Readers React: Americans can have freedom or equality, but probably not both

A motorist in a luxury SUV drives past a homeless encampment beneath the 101 Freeway in Hollywood.
(Los Angeles Times)

To the editor: Erin Aubry Kaplan’s argument about racism and inequality begins with a false premise — that the goal of America is equality rather than freedom.

Equality is impossible to achieve, whereas freedom is possible if a person makes good decisions.

Decisions have consequences, and an individual who continually makes good decisions can expect good consequences. The pursuit of equality sounds good, but it’s a black hole.

Robert S. Rodgers, Culver City



To the editor: Kaplan is right, of course. Regarding racial and economic inequality, we’ve made inroads as a nation, but are maddeningly far from where we should be. I can offer only this.

I’m 70 and white, and I believe in social justice. It’s from where the other equalities flow.

You can force legal equality, as political leaders have done in the past with emancipation, court rulings, civil rights laws and more. But, it’s nearly impossible to legislate social justice. That comes from one-on-one interaction.


I have noticed that Kaplan has slowly shifted her youthful stridency, over the years, to a more patient approach. Likewise, it’s up to those being snubbed in life to prove themselves to the seeming uncaring majority. This is unfair but true.

Since giving up isn’t an option, persevering one on one is the only way.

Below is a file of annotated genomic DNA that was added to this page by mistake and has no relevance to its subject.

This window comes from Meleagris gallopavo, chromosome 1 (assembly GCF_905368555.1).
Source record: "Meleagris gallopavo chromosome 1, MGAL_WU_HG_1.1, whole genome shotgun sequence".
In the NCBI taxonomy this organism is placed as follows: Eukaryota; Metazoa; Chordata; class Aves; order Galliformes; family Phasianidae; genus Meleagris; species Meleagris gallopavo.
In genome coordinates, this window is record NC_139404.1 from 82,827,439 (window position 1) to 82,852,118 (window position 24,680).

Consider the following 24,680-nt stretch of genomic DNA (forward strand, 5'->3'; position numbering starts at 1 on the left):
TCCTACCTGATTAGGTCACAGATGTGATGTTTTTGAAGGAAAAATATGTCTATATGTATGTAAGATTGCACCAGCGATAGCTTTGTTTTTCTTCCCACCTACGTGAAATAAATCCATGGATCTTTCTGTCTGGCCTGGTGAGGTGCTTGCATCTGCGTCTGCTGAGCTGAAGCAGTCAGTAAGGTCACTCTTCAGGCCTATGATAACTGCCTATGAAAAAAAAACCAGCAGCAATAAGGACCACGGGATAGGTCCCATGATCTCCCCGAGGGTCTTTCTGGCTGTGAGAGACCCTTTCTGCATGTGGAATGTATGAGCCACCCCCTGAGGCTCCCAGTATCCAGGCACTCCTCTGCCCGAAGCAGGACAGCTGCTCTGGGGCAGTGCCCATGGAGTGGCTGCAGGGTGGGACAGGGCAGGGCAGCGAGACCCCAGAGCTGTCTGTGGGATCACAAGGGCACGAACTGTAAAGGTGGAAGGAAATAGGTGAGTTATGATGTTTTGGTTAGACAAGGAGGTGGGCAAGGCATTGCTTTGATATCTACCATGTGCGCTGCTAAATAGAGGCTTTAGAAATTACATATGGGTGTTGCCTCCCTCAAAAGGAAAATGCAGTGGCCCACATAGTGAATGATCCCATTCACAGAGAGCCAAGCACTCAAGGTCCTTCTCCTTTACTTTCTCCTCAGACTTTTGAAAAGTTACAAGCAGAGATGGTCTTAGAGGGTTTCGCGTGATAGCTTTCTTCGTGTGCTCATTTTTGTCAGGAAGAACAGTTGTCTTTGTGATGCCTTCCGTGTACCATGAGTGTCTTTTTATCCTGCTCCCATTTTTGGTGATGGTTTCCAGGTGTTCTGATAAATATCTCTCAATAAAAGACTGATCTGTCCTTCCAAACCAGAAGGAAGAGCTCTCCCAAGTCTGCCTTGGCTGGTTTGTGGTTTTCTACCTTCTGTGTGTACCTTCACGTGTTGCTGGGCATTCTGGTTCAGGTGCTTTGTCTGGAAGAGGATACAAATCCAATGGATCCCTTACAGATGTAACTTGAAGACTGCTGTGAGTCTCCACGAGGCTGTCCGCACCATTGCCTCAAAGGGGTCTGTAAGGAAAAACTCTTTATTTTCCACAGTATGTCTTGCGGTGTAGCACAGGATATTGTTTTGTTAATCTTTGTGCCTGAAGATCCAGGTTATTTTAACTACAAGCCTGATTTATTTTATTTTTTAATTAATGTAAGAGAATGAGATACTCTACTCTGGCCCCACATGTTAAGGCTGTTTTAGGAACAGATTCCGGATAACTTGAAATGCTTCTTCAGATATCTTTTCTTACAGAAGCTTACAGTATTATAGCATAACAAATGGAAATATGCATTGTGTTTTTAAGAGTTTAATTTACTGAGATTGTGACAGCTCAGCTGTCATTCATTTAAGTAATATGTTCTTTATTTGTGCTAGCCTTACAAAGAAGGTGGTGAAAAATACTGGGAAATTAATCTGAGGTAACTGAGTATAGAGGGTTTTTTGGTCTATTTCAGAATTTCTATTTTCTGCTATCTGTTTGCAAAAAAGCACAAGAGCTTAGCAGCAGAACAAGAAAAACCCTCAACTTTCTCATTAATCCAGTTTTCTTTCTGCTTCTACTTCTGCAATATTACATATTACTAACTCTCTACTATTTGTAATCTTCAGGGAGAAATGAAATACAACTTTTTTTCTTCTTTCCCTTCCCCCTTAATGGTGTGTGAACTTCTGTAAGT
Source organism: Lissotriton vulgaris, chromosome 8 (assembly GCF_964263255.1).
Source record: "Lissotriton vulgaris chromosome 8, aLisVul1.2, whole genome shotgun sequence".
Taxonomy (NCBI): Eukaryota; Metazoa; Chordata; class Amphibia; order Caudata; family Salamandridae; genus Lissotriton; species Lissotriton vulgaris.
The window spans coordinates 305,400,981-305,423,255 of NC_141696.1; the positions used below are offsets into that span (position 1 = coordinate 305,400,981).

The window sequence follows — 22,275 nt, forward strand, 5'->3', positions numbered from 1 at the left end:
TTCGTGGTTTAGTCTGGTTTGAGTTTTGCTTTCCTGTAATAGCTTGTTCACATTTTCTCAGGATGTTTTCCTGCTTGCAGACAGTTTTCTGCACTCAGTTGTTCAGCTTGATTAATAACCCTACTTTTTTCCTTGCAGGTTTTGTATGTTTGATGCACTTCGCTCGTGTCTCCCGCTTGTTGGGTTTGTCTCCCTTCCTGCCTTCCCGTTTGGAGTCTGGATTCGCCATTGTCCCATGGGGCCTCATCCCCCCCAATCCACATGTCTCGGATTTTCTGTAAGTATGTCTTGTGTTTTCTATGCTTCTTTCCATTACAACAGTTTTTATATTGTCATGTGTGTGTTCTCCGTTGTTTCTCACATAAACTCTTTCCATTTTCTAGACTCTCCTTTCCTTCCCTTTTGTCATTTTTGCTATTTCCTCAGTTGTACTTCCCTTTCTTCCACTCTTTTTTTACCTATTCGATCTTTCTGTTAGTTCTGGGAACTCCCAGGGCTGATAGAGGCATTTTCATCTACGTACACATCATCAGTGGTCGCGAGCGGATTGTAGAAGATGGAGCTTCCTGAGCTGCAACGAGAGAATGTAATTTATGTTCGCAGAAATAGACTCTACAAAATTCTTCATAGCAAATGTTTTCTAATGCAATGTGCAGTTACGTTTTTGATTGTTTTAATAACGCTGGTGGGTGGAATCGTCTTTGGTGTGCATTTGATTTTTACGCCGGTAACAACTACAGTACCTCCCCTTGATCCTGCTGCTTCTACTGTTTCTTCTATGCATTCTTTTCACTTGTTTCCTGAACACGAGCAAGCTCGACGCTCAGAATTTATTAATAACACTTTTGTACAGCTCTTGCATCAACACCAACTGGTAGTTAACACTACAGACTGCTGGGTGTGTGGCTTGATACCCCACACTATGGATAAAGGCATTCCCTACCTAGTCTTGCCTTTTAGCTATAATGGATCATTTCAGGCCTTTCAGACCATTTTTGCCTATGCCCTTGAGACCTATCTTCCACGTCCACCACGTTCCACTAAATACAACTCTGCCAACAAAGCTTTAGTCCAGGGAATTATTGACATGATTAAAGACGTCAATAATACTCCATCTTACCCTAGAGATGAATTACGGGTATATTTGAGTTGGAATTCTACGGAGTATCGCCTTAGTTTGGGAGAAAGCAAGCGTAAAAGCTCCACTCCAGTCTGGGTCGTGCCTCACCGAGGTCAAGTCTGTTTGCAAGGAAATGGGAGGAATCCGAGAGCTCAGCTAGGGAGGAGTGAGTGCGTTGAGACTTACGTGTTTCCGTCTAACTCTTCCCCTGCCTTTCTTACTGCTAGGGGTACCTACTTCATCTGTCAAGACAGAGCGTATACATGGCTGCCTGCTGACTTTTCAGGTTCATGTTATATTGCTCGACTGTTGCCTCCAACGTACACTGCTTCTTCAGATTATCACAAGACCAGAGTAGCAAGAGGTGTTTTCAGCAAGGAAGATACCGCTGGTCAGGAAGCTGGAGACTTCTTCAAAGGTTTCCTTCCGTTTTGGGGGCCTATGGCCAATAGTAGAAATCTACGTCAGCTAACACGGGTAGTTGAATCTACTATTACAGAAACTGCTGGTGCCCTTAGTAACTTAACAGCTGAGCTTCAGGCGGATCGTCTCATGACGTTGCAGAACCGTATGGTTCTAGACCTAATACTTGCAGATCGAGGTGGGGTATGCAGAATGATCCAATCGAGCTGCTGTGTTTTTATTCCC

Spike Tucker, Lompoc


To the editor: The link between racism and inequality surfaced in a recent exchange I read on Facebook.

The topic was homelessness in Los Angeles. The discussion was fairly robust but focused on the anecdotal experiences each contributor had from interacting with homeless individuals. Soon the racism surfaced with the comment of a white woman who wrote, “But let’s keep those borders open!”

Homelessness is such a complex issue, and to categorically put the reason in racial terms is what we commonly do today. It enforces the current attitude that people are not equal.

Kaplan’s urging to discuss whiteness (messy and a downer, as she writes) is what is needed today. I am retired now, but I come in contact with young people often. I can confirm Kaplan’s optimism about the positive course of our democracy.


The pyramid on the obverse of the dollar bill depicts a structure that is unfinished. Let’s finish it right.

James Severtson, Reseda

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